However, given the right-wing neoliberal stance of both our Liberal and Conservative parties, that's highly unlikely.

The Toronto-based Committee on Monetary and Economic Reform (COMER) has been pushing for a reactivation of the Bank of Canada's original mandate for the past 40 years or more. It even filed a lawsuit against the federal government's refusal to do so. The Supreme Court, however, refused in 2017 even to hear the case, with government lawyers claiming Bank of Canada issues "not for the courts, but for the electorate" to decide.

While Justin Trudeau was speaking at a town hall meeting on economic matters a few months later, COMER's Herb Wiseman shouted out: "Use the Bank of Canada!" To which Trudeau promptly responded: "That doesn't work."

It was a stunning remark, blithely ignoring and denying 35 years of Canadian history.

Had he the time, Wiseman could have referred Trudeau to the situation in Japan, which, unlike Canada, has continued major borrowing from its central bank. As a result, as Ellen Brown has pointed out, instead of increasing its debt and interest payments, "Japan has been cancelling its debt at the rate of $720 billion per year. How? By selling its debt to its own central bank, which returns the interest to the government. An interest-free debt owed to oneself that is rolled over from year to year is effectively void."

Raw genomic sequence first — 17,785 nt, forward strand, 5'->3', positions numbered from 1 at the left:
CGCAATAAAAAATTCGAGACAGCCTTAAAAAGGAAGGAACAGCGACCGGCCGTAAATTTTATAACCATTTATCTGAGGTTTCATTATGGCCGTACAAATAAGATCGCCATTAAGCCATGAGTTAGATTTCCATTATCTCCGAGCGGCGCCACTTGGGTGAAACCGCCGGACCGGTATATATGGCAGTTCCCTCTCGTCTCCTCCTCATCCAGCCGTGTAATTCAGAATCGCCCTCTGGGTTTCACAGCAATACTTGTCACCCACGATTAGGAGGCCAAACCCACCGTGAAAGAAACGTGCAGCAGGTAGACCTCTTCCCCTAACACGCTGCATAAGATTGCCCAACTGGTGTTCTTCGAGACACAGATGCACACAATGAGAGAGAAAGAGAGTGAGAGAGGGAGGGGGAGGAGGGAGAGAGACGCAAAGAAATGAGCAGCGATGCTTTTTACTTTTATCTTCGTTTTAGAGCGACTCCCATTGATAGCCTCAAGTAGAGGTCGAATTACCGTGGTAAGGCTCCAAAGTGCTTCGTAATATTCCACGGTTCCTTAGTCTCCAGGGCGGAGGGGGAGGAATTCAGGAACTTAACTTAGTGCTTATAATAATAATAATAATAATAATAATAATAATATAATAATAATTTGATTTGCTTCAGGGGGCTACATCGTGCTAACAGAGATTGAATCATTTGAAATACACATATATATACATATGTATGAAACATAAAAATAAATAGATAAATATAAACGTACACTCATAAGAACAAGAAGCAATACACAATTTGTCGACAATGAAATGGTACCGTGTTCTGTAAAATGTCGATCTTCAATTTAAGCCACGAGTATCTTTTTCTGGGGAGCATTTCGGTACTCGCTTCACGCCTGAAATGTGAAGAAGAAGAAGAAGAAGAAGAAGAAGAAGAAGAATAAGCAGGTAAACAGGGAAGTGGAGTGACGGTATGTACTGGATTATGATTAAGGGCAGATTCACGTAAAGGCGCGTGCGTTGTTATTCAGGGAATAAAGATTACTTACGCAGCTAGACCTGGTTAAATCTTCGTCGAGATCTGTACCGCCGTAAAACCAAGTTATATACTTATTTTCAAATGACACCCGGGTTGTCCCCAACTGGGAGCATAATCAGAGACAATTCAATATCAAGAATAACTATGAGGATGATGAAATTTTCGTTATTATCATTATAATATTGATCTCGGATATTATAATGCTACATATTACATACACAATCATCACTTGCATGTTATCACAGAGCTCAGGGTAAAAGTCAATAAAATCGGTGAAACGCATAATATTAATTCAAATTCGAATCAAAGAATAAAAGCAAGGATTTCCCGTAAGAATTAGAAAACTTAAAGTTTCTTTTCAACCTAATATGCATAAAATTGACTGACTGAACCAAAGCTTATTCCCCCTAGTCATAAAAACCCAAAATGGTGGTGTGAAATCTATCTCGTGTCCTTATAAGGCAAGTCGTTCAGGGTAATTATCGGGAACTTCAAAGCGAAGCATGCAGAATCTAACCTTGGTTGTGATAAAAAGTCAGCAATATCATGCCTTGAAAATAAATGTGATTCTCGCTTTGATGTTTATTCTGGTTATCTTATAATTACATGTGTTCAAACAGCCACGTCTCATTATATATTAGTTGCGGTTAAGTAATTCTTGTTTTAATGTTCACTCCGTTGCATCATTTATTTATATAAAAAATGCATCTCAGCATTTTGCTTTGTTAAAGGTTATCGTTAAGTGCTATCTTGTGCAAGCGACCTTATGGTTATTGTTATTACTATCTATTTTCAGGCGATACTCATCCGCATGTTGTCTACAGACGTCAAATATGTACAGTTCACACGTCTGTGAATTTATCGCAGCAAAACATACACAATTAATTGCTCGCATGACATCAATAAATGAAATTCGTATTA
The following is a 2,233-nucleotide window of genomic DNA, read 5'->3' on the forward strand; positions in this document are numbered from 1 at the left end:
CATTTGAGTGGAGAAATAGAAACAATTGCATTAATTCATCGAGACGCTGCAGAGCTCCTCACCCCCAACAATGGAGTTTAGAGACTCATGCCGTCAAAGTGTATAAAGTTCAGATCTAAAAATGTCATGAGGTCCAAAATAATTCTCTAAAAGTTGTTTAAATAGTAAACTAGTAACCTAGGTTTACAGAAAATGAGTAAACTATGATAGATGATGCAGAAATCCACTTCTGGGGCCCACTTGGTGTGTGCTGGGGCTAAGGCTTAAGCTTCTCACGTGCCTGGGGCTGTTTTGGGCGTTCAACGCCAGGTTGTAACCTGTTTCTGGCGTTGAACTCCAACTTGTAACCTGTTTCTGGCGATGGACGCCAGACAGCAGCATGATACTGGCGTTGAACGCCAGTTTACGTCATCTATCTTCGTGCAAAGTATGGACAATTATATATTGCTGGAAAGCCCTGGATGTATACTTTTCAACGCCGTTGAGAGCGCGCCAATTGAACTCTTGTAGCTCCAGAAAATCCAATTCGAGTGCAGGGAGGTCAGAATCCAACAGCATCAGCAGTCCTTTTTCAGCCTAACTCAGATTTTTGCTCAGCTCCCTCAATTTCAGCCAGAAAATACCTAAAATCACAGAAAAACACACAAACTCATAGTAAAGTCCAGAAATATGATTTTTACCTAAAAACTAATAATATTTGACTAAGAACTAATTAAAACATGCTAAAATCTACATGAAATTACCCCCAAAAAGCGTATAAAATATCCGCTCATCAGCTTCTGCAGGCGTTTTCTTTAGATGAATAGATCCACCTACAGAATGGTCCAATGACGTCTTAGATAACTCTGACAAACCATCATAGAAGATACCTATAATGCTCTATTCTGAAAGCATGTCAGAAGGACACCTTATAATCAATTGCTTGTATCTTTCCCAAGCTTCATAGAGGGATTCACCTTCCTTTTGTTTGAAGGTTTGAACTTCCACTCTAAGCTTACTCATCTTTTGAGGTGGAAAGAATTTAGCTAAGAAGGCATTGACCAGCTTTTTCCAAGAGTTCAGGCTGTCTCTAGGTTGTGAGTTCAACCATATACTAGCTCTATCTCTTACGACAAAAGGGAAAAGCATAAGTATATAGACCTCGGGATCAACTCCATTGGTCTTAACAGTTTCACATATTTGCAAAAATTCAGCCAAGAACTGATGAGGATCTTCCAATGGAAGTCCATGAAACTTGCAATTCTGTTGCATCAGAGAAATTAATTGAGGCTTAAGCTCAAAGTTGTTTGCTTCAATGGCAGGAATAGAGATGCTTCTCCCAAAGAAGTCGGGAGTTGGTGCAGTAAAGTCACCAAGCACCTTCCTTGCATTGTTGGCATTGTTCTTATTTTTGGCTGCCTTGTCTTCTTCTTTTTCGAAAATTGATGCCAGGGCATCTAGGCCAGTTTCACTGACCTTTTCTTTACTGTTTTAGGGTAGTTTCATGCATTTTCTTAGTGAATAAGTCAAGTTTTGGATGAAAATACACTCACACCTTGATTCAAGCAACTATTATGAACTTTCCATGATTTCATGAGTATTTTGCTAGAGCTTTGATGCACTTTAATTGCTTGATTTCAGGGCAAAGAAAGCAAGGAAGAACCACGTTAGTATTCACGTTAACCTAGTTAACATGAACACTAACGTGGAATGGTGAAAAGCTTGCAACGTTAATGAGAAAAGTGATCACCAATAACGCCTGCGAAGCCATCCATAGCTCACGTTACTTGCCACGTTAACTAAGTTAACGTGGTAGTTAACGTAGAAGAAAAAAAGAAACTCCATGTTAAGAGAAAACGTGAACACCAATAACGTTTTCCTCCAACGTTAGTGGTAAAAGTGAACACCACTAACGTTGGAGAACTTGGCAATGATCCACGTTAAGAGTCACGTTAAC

It would be possible for Canada to follow Japan's example -- and immensely beneficial financially to do so, given the colossal amounts it will otherwise have to repay with interest on further private bank borrowing. 

Unfortunately, unlike Japan, Canada has become a puppet of the prevailing capitalist economic system. Our current political leaders would never dare do anything that would impair big business profits. They will continue to coddle and subsidize the banks and corporations rather than improve Canadians' standard of living. 

Economists are already warning that the federal government's voluminous pandemic-induced borrowing amounts will eventually have to be repaid. This portends a bleak future for most Canadians, since it entails the imposition on them of higher taxes and substantial cuts in public services. That will ensure the private banks keep hogging the lion's share of a dwindling national income.           

It's a painful price that all but the rich will have to pay for our government's self-imposed decision to keep borrowing from the private banks instead of the "People's Bank."

Ed Finn grew up in Corner Brook, Newfoundland, where he worked as a printer's apprentice, reporter, columnist and editor of that city's daily newspaper, the Western Star. His career as a journalist included 14 years as a labour relations columnist for the Toronto Star. He was part of the world of politics between 1959 and 1962, serving as the first provincial leader of the NDP in Newfoundland. He worked closely with Tommy Douglas for some years and helped defend and promote medicare legislation in Saskatchewan.

Image: Brent Eades/Flickr